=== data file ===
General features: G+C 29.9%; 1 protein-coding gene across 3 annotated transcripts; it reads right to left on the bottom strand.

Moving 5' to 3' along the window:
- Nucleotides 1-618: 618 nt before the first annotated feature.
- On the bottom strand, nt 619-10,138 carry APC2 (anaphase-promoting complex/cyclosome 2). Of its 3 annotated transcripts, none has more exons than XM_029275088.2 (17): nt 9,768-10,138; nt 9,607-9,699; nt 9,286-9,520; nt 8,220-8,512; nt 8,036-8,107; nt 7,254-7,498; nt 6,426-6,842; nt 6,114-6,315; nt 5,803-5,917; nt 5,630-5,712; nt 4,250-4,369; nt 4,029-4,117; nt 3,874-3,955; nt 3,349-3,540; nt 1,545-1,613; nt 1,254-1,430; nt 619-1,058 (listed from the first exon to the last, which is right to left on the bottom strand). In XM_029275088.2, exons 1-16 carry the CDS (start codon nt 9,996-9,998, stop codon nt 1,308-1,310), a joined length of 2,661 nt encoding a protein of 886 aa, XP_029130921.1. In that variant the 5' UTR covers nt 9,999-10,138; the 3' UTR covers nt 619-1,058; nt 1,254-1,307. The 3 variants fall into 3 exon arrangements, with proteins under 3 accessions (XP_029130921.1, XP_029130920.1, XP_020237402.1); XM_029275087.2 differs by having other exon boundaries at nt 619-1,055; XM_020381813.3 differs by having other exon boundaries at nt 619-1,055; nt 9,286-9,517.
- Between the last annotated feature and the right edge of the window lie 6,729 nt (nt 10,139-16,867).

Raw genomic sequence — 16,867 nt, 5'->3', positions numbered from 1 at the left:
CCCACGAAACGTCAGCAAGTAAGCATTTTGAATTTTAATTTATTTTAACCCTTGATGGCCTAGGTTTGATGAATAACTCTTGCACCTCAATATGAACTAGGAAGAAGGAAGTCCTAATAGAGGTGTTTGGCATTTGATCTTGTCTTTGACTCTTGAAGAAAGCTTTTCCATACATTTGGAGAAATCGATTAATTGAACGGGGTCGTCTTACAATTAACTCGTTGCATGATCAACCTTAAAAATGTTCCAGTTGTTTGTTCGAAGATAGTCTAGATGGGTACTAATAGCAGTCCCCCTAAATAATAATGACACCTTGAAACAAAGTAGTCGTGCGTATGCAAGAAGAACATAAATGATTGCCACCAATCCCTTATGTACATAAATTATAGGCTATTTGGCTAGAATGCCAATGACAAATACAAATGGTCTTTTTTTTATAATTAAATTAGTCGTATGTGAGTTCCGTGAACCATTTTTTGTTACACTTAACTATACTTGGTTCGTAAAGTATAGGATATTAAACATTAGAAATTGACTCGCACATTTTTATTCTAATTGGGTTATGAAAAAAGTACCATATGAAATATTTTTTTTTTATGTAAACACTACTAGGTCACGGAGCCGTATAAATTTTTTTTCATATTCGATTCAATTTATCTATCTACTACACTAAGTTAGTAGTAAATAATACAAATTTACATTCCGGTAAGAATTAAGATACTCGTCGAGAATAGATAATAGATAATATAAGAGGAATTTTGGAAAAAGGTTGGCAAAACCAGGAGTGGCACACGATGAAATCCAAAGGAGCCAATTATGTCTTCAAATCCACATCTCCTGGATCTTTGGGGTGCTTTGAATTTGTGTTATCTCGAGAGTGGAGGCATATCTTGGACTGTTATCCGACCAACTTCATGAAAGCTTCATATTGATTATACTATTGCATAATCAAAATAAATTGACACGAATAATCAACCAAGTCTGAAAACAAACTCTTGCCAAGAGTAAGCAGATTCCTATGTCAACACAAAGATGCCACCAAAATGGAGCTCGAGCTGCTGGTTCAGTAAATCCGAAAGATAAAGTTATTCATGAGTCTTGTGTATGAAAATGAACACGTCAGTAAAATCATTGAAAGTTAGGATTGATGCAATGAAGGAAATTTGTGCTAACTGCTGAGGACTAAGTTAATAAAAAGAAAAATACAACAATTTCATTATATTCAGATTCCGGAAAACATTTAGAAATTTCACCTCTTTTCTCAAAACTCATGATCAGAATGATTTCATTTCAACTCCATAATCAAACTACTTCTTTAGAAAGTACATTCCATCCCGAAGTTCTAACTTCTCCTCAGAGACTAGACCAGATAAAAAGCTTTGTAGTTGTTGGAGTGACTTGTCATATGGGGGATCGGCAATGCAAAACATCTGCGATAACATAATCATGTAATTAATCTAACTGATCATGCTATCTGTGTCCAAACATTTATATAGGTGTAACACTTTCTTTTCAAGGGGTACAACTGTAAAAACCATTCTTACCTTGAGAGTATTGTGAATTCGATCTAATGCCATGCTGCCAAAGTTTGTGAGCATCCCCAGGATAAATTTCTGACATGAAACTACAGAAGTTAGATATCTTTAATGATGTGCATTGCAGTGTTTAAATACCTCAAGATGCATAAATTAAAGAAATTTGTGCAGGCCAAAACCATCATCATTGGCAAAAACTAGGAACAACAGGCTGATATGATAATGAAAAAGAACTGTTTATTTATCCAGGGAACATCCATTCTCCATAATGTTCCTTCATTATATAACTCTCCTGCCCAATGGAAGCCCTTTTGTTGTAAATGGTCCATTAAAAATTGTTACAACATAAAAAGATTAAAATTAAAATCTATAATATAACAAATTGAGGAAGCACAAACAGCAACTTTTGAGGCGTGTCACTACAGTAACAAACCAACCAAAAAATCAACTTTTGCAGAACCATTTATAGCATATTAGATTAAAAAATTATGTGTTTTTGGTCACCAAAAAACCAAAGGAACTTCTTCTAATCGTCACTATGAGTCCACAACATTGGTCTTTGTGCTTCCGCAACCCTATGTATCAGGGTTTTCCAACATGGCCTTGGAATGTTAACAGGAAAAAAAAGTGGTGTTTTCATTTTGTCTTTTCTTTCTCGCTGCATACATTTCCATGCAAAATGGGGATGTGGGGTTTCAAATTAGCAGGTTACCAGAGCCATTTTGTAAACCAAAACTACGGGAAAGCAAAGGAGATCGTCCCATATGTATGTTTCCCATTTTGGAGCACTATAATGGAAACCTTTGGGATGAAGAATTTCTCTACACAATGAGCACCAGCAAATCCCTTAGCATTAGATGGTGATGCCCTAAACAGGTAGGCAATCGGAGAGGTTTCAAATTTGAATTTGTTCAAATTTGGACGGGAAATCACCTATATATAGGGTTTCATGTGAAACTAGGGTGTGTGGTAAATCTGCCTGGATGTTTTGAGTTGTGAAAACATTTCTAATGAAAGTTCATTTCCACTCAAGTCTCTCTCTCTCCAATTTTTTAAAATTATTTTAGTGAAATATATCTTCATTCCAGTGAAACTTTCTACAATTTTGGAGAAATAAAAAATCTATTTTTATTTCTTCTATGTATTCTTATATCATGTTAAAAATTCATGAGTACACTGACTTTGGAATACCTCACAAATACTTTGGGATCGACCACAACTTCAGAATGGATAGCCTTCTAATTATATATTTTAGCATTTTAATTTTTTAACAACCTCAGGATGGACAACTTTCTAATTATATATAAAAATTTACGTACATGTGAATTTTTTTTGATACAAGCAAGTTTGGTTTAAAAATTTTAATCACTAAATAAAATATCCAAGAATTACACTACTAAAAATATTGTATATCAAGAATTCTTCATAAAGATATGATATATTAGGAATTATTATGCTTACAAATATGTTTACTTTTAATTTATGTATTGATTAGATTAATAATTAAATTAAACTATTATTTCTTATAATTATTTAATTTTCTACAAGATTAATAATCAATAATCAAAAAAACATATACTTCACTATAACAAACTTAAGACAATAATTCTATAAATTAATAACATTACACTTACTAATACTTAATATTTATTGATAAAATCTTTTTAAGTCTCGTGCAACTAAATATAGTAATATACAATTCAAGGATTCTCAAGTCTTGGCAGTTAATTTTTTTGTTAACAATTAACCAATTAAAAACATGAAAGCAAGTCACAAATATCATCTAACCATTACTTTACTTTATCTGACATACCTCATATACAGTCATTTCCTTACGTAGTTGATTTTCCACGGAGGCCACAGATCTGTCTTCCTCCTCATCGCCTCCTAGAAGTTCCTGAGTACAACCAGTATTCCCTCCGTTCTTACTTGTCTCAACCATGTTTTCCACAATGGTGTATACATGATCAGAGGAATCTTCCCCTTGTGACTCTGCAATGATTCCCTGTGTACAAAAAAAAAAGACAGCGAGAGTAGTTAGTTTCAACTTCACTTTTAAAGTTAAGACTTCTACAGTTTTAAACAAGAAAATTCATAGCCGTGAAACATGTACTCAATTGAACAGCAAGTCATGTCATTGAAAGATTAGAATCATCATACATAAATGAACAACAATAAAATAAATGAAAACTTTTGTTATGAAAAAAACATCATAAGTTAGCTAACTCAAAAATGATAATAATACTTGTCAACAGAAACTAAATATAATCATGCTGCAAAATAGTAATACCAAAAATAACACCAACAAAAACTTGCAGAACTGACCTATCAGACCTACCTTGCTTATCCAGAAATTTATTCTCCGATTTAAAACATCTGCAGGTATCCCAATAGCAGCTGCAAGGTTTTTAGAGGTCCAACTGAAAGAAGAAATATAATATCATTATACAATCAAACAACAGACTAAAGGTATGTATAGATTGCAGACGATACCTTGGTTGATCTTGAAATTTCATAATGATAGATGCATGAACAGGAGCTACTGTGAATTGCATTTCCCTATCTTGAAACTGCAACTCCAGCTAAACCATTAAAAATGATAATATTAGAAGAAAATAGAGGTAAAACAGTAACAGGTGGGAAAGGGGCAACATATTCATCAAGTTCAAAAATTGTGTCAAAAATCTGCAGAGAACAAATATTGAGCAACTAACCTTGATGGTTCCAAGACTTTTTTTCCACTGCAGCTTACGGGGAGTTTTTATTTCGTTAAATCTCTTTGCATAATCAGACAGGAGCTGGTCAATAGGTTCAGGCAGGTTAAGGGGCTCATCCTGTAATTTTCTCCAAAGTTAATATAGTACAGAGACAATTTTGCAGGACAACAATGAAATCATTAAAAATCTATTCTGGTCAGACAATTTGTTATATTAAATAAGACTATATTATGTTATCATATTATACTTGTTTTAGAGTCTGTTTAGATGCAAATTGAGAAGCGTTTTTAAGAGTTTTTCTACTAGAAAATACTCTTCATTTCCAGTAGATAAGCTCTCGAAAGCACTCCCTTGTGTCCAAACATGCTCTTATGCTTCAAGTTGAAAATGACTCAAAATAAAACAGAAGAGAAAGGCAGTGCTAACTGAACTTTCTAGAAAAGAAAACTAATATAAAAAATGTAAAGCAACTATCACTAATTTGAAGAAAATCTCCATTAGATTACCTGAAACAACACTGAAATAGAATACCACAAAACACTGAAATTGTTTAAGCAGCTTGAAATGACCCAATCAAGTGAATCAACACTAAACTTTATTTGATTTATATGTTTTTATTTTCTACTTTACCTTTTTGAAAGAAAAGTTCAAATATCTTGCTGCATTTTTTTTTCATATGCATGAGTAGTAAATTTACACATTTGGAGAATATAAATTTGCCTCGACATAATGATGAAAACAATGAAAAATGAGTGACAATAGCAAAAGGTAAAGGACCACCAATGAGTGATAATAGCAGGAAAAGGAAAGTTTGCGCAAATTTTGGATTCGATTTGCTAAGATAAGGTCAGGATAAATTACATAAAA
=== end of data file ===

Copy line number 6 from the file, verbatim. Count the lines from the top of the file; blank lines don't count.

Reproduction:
Raw genomic sequence — 16,867 nt, 5'->3', positions numbered from 1 at the left: